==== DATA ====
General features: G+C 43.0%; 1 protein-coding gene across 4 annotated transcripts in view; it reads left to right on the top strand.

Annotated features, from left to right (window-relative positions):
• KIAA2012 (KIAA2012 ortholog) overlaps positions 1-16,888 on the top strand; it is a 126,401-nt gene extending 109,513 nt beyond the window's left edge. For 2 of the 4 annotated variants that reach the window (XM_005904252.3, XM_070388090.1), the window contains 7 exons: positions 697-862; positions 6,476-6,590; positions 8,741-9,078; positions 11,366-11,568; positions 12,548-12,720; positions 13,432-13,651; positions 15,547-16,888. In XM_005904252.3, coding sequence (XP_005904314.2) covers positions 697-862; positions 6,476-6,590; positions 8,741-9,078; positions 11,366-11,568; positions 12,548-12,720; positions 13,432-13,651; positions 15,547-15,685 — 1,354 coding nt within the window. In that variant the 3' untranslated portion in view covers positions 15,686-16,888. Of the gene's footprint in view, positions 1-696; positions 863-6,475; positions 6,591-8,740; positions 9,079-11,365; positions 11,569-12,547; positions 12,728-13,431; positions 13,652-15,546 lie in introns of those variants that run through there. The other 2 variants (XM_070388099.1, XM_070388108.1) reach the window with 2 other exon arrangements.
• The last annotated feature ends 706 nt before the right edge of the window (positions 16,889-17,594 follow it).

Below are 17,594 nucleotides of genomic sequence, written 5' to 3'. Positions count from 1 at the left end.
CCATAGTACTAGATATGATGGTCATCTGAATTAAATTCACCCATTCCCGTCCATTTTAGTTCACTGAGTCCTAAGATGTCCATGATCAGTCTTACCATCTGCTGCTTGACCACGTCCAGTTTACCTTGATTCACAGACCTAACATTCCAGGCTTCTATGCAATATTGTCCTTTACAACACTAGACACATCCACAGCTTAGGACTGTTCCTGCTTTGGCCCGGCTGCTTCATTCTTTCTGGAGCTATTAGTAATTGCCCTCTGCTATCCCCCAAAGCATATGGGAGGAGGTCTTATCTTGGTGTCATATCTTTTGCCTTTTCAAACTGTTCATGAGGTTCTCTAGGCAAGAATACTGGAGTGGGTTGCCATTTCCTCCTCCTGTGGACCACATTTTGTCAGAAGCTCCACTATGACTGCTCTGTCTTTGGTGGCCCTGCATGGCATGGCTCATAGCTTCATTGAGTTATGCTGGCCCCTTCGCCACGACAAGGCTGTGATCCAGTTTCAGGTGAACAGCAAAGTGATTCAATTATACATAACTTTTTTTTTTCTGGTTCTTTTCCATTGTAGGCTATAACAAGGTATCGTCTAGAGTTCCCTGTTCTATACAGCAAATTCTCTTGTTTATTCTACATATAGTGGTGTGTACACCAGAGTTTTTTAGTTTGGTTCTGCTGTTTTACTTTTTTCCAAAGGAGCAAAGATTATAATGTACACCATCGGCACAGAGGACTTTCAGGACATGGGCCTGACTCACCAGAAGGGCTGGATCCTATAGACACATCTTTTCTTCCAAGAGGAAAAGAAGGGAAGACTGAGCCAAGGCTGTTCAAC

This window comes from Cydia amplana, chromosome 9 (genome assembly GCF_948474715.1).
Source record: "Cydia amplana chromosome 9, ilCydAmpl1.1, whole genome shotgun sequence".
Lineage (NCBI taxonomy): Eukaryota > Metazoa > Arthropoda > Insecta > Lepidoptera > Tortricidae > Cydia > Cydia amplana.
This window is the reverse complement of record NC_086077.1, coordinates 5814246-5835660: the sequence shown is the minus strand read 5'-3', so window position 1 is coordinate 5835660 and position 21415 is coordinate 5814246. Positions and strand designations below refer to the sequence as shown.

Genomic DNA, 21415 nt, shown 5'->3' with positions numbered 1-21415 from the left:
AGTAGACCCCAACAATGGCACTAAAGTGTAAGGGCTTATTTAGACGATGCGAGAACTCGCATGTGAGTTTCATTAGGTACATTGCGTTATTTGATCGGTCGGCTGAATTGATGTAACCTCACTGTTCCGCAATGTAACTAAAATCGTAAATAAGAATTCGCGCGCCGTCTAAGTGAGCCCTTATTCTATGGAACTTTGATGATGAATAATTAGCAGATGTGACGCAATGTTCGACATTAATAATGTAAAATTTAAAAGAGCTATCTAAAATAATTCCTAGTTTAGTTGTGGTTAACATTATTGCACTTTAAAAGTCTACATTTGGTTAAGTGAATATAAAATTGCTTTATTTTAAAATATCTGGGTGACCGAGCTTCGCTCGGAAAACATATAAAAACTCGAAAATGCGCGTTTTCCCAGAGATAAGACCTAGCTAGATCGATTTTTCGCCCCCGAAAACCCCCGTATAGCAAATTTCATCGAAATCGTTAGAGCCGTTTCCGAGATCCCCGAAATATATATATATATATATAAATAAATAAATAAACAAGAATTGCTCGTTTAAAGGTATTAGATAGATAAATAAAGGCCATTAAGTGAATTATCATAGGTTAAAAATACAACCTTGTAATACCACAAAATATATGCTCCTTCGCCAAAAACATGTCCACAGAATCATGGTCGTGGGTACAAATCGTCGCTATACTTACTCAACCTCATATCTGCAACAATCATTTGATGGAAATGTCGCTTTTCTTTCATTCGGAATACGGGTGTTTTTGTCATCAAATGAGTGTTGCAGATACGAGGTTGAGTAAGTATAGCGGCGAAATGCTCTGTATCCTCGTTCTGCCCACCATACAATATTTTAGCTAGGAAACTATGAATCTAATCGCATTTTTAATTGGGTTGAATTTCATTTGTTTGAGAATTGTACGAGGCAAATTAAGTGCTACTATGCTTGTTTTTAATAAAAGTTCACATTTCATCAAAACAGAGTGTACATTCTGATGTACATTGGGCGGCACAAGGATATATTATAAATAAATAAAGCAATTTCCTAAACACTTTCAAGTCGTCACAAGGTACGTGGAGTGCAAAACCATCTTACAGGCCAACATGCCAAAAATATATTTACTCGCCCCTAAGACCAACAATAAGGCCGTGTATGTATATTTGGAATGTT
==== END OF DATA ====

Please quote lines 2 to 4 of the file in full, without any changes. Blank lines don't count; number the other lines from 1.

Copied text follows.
Annotated features, from left to right (window-relative positions):
• KIAA2012 (KIAA2012 ortholog) overlaps positions 1-16,888 on the top strand; it is a 126,401-nt gene extending 109,513 nt beyond the window's left edge. For 2 of the 4 annotated variants that reach the window (XM_005904252.3, XM_070388090.1), the window contains 7 exons: positions 697-862; positions 6,476-6,590; positions 8,741-9,078; positions 11,366-11,568; positions 12,548-12,720; positions 13,432-13,651; positions 15,547-16,888. In XM_005904252.3, coding sequence (XP_005904314.2) covers positions 697-862; positions 6,476-6,590; positions 8,741-9,078; positions 11,366-11,568; positions 12,548-12,720; positions 13,432-13,651; positions 15,547-15,685 — 1,354 coding nt within the window. In that variant the 3' untranslated portion in view covers positions 15,686-16,888. Of the gene's footprint in view, positions 1-696; positions 863-6,475; positions 6,591-8,740; positions 9,079-11,365; positions 11,569-12,547; positions 12,728-13,431; positions 13,652-15,546 lie in introns of those variants that run through there. The other 2 variants (XM_070388099.1, XM_070388108.1) reach the window with 2 other exon arrangements.
• The last annotated feature ends 706 nt before the right edge of the window (positions 16,889-17,594 follow it).